Russell v. Burton

Filing 5

OPINION AND ORDER Denying Petitioner's Request for Appointment of Counsel, Granting Petitioner's Request for a Stay and Closing this Case. Signed by District Judge Paul D. Borman. (DTof)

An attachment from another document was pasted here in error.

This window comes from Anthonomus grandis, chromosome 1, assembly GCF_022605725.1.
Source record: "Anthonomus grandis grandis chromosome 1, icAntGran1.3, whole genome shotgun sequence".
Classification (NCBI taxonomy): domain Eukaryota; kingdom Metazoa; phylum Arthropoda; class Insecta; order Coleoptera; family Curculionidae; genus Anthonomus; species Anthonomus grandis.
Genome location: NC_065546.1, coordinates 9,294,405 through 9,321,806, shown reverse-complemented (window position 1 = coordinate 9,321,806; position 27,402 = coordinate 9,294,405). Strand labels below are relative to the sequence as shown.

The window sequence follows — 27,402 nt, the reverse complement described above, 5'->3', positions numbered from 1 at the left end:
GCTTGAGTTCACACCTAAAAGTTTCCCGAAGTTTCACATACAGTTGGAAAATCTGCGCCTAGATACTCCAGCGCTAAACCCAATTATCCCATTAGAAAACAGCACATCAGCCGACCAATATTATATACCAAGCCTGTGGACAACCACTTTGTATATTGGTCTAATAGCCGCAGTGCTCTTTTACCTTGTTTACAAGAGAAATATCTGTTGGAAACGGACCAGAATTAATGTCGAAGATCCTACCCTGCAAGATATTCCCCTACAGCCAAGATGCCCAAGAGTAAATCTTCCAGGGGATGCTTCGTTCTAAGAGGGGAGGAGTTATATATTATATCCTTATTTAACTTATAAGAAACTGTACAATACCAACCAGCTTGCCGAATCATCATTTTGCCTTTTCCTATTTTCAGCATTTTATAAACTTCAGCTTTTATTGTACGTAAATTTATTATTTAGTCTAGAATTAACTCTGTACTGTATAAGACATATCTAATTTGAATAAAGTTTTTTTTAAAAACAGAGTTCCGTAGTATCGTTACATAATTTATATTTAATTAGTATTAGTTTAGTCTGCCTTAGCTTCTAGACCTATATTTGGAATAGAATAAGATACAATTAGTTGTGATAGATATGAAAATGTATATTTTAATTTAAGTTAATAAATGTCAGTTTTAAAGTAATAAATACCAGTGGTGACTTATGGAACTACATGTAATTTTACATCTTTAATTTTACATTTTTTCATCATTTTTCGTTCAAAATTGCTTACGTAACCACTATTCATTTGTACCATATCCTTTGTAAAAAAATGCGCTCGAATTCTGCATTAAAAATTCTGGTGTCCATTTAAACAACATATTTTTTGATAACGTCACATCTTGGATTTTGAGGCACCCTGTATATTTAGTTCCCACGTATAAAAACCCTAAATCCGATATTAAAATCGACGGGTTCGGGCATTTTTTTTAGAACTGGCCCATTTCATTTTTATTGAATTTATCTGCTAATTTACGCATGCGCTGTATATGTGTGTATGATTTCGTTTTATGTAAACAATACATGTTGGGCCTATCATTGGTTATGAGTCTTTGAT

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UNITED STATES DISTRICT COURT EASTERN DISTRICT OF MICHIGAN SOUTHERN DIVISION PATRICK RUSSELL, Petitioner, CASE NO. 17-11370 v. DEWAYNE BURTON, Paul D. Borman United States District Judge Respondent. ____________________________/ OPINION AND ORDER DENYING PETITIONER’S REQUEST FOR APPOINTMENT OF COUNSEL, GRANTING PETITIONER’S REQUEST FOR A STAY, AND CLOSING THIS CASE Michigan prisoner Patrick Russell recently filed a pro se petition for the writ of habeas corpus under 28 U.S.C. § 2254. The pleading challenges Petitioner’s plea-based convictions for second-degree murder, Mich. Comp. Laws § 750.317, and operating a vehicle while intoxicated, causing death, Mich. Comp. Laws § 257.625(4). Petitioner alleges that the prosecutor improperly amended one of the initial charges against him. Petitioner also alleges that his trial attorney was ineffective. He has asked the Court to appoint counsel for him and to stay this case while he exhausts state remedies for his claim about trial counsel. For the reasons given below, the Court declines to appoint counsel for Petitioner, but the Court will hold the habeas petition in abeyance while Petitioner pursues state remedies for his unexhausted claim. I. Background Petitioner initially was charged in Macomb County, Michigan with (1) reckless driving, causing death, and (2) operating a vehicle while intoxicated, causing death. He waived a preliminary examination, and on March 14, 2013, he pleaded no contest to the charges. In return, the trial court agreed to sentence Petitioner to a minimum term of eighty-seven months (seven years, three months) in prison.1 On the date set for sentencing, the trial court indicated that it could not abide with the sentencing agreement and that it would sentence Petitioner to a minimum 1 In People v. Cobbs, 443 Mich. 276 (1993), the Michigan Supreme Court stated that trial judges may participate in sentencing discussions in the following manner: At the request of a party, and not on the judge’s own initiative, a judge may state on the record the length of sentence that, on the basis of the information then available to the judge, appears to be appropriate for the charged offense. To avoid the potential for coercion, a judge must not state or imply alternative sentencing possibilities on the basis of future procedural choices, such as an exercise of the defendant’s right to trial by jury or by the court. The judge’s preliminary evaluation of the case does not bind the judge’s sentencing discretion, since additional facts may emerge during later proceedings, in the presentence report, through the allocution afforded to the prosecutor and the victim, or from other sources. However, a defendant who pleads guilty or nolo contendere in reliance upon a judge’s preliminary evaluation with regard to an appropriate sentence has an absolute right to withdraw the plea if the judge later determines that the sentence must exceed the preliminary evaluation. Id. at 283. 2 of fourteen years in prison. On the advice of counsel, Petitioner withdrew his nocontest plea. The prosecutor then moved to amend the reckless-driving charge to second-degree murder. The trial court granted the prosecutor’s motion and remanded the case to the state district court for a preliminary examination. Following the examination, Petitioner was bound over to circuit court on charges of second-degree murder and operating a vehicle while intoxicated, causing death. On November 5, 2013, Petitioner pleaded no contest to the amended charges, and the trial court agreed to sentence Petitioner to a minimum sentence of twenty years. On December 11, 2013, the trial court sentenced Petitioner to prison for twenty to forty years. Petitioner appealed, but the Michigan Court of Appeals affirmed his convictions and sentence in an unpublished decision. See People v. Russell, No. 323158, 2015 WL 8983893 (Mich. Ct. App. Dec. 15, 2015). On June 28, 2016, the Michigan Supreme Court denied leave to appeal because it was not persuaded to review the issues. See People v. Russell, 499 Mich. 970 (2016) (table). On May 2, 2017, Petitioner filed his habeas corpus petition. The sole argument in his habeas petition is that the trial court erred by allowing the prosecution to amend the criminal information from reckless driving, causing death, to second-degree murder. Petitioner alleges that this substantially increased his sentencing exposure. 3 In his supporting brief, Petitioner further alleges that his trial attorney acted unreasonably in advising him to withdraw his initial no-contest plea, which included a sentencing agreement of fourteen years in prison. Petitioner asks for appointment to counsel to assist him with this issue and to grant a stay while he exhausts state remedies for his claim about trial counsel and possibly other issues. II. Discussion The doctrine of exhaustion of state remedies requires state prisoners to present all their claims to the state courts before raising the claims in a federal habeas corpus petition. See 28 U.S.C. § 2254(b)(1); O’Sullivan v. Boerckel, 526 U.S. 838, 842 (1999). This requirement is satisfied if the prisoner “invok[es] one complete round of the State’s established appellate review process,” including a petition for discretionary review in the state supreme court “when that review is part of the ordinary appellate review procedure in the State.” O’Sullivan, 526 U.S. at 845, 847. Petitioner raised his claim about the prosecutor’s amended charge in an application for leave to appeal in the Michigan Court of Appeals. See Russell, 2015 WL 8983893. He alleges that he raised the same claim in the Michigan Supreme Court, but he appears to concede that he did not raise his claim about trial counsel in any state court. Thus, it appears that the habeas petition is a “mixed” petition of one exhausted claim and one unexhausted claim. 4 A federal district court ordinarily must dismiss a “mixed” petition containing both exhausted and unexhausted claims, “leaving the prisoner with the choice of returning to state court to exhaust his claims or of amending or resubmitting the habeas petition to present only exhausted claims to the district court.” Rose v. Lundy, 455 U.S. 509, 510 (1982). However, as explained in Rhines v. Weber, 544 U.S. 269 (2005), [t]he enactment of [the Antiterrorism and Effective Death Penalty Act (AEDPA)] in 1996 dramatically altered the landscape for federal habeas corpus petitions. AEDPA preserved Lundy’s total exhaustion requirement, see 28 U.S.C. § 2254(b)(1)(A) (“An application for a writ of habeas corpus . . . shall not be granted unless it appears that . . . the applicant has exhausted the remedies available in the courts of the State”), but it also imposed a 1-year statute of limitations on the filing of federal petitions, § 2244(d) . . . . As a result of the interplay between AEDPA’s 1-year statute of limitations and Lundy’s dismissal requirement, petitioners who come to federal court with “mixed” petitions run the risk of forever losing their opportunity for any federal review of their unexhausted claims. If a petitioner files a timely but mixed petition in federal district court, and the district court dismisses it under Lundy after the limitations period has expired, this will likely mean the termination of any federal review. Id. at 274–75. In light of this problem, some district courts have adopted a “stay-andabeyance” approach. Id. at 275. Under this approach, a court stays the federal proceeding and holds the habeas petition in abeyance while the petitioner pursues state remedies for his unexhausted claims. Id. After the state court completes its 5 review of the petitioner’s claims, the federal court can lift its stay and allow the petitioner to proceed in federal court. Id. at 275-76. [I]t likely would be an abuse of discretion for a district court to deny a stay and to dismiss a mixed petition if the petitioner had good cause for his failure to exhaust, his unexhausted claims are potentially meritorious, and there is no indication that the petitioner engaged in intentionally dilatory litigation tactics. In such circumstances, the district court should stay, rather than dismiss, the mixed petition. See Lundy, 455 U.S., at 522, 102 S.Ct. 1198 (the total exhaustion requirement was not intended to “unreasonably impair the prisoner’s right to relief”). In such a case, the petitioner’s interest in obtaining federal review of his claims outweighs the competing interests in finality and speedy resolution of federal petitions. Id. at 278. Petitioner has not alleged “cause” for his failure to raise all his claims on direct appeal, but there is no indication that he is engaged in intentionally dilatory litigation tactics, and his unexhausted claim about trial counsel is not plainly meritless. The Court therefore grants Petitioner’s request for a stay and holds the habeas petition in abeyance while Petitioner pursues state remedies for his unexhausted claim about trial counsel. Petitioner’s request for appointment of counsel to assist him in that endeavor is denied. As a condition of the Court’s stay, the Court orders Petitioner to file a motion for relief from judgment in the state trial court within ninety (90) days of the date of this order. If he is unsuccessful in state court and wishes to return to this Court, he must file an amended petition and a motion to re-open this case, 6 using the same case number that appears on this order. The amended petition and motion to re-open this case must be filed within ninety (90) days of the state courts’ resolution of Petitioner’s unexhausted claim. Failure to comply with the conditions of this stay could result in the dismissal of this case. Calhoun v. Bergh, 769 F.3d 409, 411 (6th Cir. 2014), cert. denied, 135 S. Ct. 1403 (2015). Finally, the Court orders the Clerk of Court to close this case for administrative purposes. Nothing in this order should be construed as an adjudication of Petitioner’s claims. s/Paul D. Borman Paul D. Borman United States District Judge Dated: June 14, 2017 CERTIFICATE OF SERVICE The undersigned certifies that a copy of the foregoing order was served upon each attorney or party of record herein by electronic means or first class U.S. mail on June 14, 2017. s/D. Tofil Deborah Tofil, Case Manager 7